RICHMOND, Va. (WRIC) — Virginia is expected to receive up to $530 million from a proposed $26 billion settlement with Johnson & Johnson and the nation’s three largest drug distribution companies after a multiyear investigation into how the companies played a role in the ongoing opioid crisis.
The specific figures of the deal were shared Wednesday in a press release from Attorney General Mark Herring’s office.
Three drug distributors, McKesson, AmerisourceBergen, and Cardinal, will pay the states and localities who sued up to $21 billion over 18 years and will be required to share prescribing information. Under the proposed agreement, Virginia will get up to $427 million from the companies.
Johnson & Johnson will have to pay up to $5 billion over a nine-year period and must stop producing opioids. The commonwealth will get $100 million from Johnson & Johnson, according to the attorney general’s office.
“The roots of the opioid crisis began in the marketing offices and board rooms of pharmaceutical companies like Johnson & Johnson and ran straight into the homes and medicine cabinets of Virginians,” Herring said in a statement. “Distributors like McKesson, AmerisourceBergen, and Cardinal spread billions of doses of highly addictive opioids throughout our communities, helping to fuel a crisis that has killed hundreds of thousands of Americans and upended the lives of Virginians in every corner of our Commonwealth.”
The bulk of the money coming to Virginia will go to the commonwealth’s opioid abatement authority, a board aimed to “ensure that funds are used wisely to support prevention, treatment, and recovery.”
“No dollar amount will ever be able to bring back the Virginians we have lost to this devastating epidemic, but we can at least dedicate our time and resources to preventing further loss through prevention, treatment, and recovery,” Herring’s statement continued.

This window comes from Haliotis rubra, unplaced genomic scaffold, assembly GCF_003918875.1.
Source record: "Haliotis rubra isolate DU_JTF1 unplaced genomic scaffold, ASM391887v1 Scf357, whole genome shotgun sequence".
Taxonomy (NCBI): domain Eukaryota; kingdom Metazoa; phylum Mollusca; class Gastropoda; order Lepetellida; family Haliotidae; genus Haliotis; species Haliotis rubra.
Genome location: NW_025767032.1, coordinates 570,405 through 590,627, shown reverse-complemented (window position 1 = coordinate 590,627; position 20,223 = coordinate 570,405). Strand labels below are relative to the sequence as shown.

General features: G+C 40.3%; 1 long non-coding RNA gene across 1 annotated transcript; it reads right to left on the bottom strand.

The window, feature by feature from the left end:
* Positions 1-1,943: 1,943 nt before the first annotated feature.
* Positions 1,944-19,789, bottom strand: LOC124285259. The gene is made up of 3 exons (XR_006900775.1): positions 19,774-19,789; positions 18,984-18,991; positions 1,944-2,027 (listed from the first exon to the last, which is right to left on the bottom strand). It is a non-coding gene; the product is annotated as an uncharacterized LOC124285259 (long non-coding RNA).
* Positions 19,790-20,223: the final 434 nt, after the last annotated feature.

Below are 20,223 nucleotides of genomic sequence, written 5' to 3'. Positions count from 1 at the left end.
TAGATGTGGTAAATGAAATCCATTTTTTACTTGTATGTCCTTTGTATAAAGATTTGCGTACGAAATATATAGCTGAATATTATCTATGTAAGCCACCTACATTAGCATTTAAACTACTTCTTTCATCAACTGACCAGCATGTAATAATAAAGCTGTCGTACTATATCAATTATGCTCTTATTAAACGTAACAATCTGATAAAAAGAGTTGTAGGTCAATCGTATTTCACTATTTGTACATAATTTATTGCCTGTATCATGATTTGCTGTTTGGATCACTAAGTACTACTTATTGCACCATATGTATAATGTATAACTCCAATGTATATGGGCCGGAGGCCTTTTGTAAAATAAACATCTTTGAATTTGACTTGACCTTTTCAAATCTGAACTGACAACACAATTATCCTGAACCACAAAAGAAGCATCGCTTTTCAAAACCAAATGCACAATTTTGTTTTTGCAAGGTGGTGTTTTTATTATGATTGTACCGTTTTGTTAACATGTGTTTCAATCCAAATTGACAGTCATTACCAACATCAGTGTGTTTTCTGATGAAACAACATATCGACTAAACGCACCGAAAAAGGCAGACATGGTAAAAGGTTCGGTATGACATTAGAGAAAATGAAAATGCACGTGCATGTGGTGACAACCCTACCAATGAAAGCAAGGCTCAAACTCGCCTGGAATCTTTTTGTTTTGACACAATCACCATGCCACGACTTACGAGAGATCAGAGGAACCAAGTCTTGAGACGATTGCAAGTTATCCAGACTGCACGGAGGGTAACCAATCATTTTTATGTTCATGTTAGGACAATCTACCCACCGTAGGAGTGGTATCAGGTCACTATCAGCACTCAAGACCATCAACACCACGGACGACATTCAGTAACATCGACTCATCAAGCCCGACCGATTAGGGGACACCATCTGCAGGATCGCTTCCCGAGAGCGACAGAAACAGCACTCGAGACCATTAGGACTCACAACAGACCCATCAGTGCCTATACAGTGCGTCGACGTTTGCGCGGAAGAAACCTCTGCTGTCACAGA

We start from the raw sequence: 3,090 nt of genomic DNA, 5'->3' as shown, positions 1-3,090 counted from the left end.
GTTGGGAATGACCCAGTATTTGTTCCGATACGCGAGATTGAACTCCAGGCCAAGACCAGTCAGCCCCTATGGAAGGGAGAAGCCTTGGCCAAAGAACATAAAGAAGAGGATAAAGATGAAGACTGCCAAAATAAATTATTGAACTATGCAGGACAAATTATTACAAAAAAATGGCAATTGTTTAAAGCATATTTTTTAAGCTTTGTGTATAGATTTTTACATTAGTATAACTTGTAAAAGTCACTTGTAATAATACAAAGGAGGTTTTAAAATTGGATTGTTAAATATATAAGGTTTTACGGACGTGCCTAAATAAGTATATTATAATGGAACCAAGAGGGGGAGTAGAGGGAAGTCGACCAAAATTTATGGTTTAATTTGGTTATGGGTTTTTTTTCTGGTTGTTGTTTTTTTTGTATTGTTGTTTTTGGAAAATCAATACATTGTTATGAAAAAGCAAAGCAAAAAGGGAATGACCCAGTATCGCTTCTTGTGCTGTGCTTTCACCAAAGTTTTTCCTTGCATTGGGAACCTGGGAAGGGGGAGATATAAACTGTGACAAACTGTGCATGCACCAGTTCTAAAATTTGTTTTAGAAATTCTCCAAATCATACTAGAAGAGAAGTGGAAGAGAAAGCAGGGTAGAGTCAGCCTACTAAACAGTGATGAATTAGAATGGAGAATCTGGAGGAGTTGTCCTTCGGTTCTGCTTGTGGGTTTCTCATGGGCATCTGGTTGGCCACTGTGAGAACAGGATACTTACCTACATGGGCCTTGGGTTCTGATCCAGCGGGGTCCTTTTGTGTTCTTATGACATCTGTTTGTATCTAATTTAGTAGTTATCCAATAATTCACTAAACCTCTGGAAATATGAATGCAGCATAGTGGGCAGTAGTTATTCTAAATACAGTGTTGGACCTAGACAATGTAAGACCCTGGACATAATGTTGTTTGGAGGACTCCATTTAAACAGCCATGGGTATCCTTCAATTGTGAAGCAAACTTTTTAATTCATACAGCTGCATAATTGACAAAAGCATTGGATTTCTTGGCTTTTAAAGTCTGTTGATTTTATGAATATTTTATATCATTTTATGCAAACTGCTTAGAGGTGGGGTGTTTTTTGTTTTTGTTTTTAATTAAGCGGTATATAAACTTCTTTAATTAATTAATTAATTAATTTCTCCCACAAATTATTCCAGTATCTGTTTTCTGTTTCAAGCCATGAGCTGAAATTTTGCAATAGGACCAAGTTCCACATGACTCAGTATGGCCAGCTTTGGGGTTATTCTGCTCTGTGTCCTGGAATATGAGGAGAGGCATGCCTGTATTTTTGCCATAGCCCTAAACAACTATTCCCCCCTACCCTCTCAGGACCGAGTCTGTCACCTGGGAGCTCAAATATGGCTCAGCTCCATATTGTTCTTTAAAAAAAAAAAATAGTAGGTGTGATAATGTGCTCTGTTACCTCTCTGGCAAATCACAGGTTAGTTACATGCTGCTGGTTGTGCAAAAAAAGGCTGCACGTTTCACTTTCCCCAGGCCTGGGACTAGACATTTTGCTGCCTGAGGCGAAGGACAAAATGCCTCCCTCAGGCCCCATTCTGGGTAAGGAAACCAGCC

Herring’s office provided the terms of the proposed agreement that each company must meet.
Cardinal, McKesson, and AmerisourceBergen will:
- Establish a centralized independent clearinghouse to provide all three distributors and state regulators with aggregated data and analytics about where drugs are going and how often, eliminating blind spots in the current systems used by distributors.
- Use data-driven systems to detect suspicious opioid orders from customer pharmacies.
- Terminate customer pharmacies’ ability to receive shipments, and report those companies to state regulators, when they show certain signs of diversion.
- Prohibit shipping of and report suspicious opioid orders.
- Prohibit sales staff from influencing decisions related to identifying suspicious opioid orders.
- Require senior corporate officials to engage in regular oversight of anti-diversion efforts.
Johnson & Johnson will:
- Stop selling opioids.
- Not fund or provide grants to third parties for promoting opioids.
- Not lobby on activities related to opioids.
- Share clinical trial data under the Yale University Open Data Access Project.
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